The peso on Friday depreciated further to a new record low of 58.5 against the US dollar a day after the US Federal Reserve hiked the policy rate by 75 basis points to rein in inflation in the world’s biggest economy.
The peso lost a centavo from Thursday’s close of 58.49 against the greenback. Trading volume reached $985 million, down from $1.514 billion a day earlier.
The Fed’s fifth-straight rate hike brought it to a range of 3 percent to 3.25 percent, the highest since 2008. The Fed resorted to big rate increases to control inflation that reached 8.3 percent year on year, above its benchmark target of 2 percent.
Michael Ricafort, chief economist of Rizal Commercial Banking Corp., said earlier that the higher Fed Fund rates led to stronger US dollar against major global/Asian/ASEAN currencies on wider interest rate differentials in favor of the US currency.
The Bangko Sentral ng Pilipinasremained unfazed by the peso’s depreciation, saying its current movement was expected as the US dollar gained strength “given the US Fed tightening.”
“Other currencies in the region are also weakening,” said BSP Deputy Governor Francisco Dakila
“With the policy adjustment now, as well as the expected seasonal inflows from remittances especially during the Christmas season, there should be a lot of earnings available for repatriation from overseas Filipino workers [that should support the peso],” Dakila said.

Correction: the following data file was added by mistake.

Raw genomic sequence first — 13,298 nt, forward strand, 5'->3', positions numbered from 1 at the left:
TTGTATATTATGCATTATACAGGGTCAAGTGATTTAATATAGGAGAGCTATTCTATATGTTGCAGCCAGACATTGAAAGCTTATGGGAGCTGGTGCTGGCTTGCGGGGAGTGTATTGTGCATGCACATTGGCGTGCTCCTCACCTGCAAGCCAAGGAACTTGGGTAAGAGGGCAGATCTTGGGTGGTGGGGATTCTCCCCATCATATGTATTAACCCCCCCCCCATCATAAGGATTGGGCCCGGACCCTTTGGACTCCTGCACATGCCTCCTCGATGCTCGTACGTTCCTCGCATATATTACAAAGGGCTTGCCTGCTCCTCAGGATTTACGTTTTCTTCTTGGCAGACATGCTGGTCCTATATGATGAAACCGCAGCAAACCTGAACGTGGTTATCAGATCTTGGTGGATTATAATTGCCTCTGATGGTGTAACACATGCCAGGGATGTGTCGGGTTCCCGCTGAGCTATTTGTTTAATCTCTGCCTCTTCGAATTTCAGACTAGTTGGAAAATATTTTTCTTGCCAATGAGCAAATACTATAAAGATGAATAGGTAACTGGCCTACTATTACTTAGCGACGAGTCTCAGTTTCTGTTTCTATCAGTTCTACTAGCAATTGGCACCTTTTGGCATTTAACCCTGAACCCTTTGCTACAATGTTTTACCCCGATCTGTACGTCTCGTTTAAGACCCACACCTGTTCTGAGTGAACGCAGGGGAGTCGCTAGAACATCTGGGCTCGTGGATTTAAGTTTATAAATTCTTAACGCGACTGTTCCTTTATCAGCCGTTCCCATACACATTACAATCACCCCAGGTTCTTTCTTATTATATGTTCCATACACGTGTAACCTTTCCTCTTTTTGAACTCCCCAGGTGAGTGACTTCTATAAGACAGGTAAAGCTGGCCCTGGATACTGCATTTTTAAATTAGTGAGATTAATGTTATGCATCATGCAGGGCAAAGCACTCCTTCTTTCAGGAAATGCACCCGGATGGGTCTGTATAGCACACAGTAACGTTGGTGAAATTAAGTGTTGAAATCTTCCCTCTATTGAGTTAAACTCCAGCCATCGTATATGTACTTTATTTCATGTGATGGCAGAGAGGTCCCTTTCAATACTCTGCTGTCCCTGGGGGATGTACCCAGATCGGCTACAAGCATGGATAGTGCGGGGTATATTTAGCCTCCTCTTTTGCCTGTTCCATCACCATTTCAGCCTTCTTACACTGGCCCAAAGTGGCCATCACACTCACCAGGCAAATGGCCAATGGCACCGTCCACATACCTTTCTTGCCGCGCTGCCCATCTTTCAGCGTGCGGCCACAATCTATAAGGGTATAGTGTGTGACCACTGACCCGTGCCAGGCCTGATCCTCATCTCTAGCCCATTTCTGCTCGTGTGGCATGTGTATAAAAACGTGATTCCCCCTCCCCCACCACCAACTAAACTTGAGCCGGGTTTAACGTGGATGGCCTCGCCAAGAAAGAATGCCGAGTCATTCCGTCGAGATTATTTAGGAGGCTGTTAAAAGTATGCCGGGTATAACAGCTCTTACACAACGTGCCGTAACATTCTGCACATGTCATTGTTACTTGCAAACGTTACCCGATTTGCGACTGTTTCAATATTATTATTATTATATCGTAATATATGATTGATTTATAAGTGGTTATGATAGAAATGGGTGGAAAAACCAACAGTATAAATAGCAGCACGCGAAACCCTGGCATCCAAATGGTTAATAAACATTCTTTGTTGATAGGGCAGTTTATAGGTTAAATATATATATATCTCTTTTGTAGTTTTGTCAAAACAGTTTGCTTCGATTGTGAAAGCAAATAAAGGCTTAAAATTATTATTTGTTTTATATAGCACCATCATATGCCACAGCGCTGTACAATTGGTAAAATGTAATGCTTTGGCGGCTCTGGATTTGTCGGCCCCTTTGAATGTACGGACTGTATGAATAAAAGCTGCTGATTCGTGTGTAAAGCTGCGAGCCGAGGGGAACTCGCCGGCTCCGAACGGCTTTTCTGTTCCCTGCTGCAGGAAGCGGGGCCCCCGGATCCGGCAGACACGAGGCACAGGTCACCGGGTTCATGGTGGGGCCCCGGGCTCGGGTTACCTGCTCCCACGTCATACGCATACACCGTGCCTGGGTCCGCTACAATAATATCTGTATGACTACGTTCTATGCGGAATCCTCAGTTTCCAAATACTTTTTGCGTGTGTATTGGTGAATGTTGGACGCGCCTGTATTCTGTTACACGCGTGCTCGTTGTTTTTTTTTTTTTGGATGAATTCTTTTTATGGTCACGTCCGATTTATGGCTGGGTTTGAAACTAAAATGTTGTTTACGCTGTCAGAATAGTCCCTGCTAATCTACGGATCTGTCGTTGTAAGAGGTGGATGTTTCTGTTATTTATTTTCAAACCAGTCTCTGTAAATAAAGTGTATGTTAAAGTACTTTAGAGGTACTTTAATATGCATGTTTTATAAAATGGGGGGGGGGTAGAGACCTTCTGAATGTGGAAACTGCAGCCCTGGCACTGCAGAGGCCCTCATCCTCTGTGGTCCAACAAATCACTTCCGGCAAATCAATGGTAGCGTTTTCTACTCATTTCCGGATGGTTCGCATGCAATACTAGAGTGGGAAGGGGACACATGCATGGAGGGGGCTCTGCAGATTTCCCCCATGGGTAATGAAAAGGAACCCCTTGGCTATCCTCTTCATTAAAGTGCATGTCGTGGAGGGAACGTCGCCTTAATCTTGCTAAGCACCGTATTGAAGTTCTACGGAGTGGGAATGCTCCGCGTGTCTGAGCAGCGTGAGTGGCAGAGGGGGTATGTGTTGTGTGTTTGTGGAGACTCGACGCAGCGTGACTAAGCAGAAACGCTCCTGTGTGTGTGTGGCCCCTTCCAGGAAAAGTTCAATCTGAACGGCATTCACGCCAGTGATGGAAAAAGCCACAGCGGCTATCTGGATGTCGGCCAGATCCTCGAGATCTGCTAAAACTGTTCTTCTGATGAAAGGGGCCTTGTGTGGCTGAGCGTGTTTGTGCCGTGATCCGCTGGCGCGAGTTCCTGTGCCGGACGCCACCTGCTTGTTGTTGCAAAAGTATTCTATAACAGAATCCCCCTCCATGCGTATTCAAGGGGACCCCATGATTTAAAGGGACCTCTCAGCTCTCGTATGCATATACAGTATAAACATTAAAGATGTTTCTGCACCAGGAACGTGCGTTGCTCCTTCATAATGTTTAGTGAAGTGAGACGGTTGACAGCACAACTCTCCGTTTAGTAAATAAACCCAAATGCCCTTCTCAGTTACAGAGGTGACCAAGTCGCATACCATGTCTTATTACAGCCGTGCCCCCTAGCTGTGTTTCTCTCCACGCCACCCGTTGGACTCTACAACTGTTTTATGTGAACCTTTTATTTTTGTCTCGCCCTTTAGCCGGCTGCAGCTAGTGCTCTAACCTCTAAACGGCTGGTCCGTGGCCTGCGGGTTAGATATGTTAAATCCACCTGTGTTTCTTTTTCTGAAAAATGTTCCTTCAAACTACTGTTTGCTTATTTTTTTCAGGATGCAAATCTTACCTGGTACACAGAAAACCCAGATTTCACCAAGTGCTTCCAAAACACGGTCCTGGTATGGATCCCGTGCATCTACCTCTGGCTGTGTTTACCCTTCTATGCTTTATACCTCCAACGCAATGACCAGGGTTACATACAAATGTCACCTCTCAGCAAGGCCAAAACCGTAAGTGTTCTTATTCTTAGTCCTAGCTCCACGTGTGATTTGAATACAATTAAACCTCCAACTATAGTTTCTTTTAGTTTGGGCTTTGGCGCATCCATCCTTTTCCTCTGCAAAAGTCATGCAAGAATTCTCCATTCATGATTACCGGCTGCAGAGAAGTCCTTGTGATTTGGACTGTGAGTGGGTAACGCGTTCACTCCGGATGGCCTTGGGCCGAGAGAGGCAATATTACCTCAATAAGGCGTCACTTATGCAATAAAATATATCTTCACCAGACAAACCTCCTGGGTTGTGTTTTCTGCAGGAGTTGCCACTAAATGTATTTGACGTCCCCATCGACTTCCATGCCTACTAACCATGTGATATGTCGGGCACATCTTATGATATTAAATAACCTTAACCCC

The BSP on Thursday hiked the overnight borrowing rate by another 50 basis points to 4.25 percent to support the peso against the greenback.
Bank of the Philippine Islands said in a report that assuming the Fed officials would stick to their latest dot plot, the Fed Funds rate might increase further to 4.4 percent in 2022 and 4.6 percent in 2023.
“If the BSP continues to hike by 50 bps only in the last two meetings of the year, the differential with the US rate will go back to where it was in July when the BSP did an off-cycle hike. In this scenario, the peso may continue to depreciate and may even breach the 59 level. This may lead to another inter-meeting hike given the need to temper the depreciation of the peso,” BPI said.
BPI expects a continued peso depreciation in the medium term as imports will likely increase further due to the recovery of the economy.
“Dollar demand may pick up and keep the exchange rate above the 56 level. Meanwhile, the possibility of tighter dollar supply may contribute further to peso depreciation. The Federal Reserve is expected to continue hiking aggressively this year,” the bank said.
Ricafort said the peso weakened by a total of P7.51 or 14.7 percent against the dollar since closing at 50.999 in end-2021.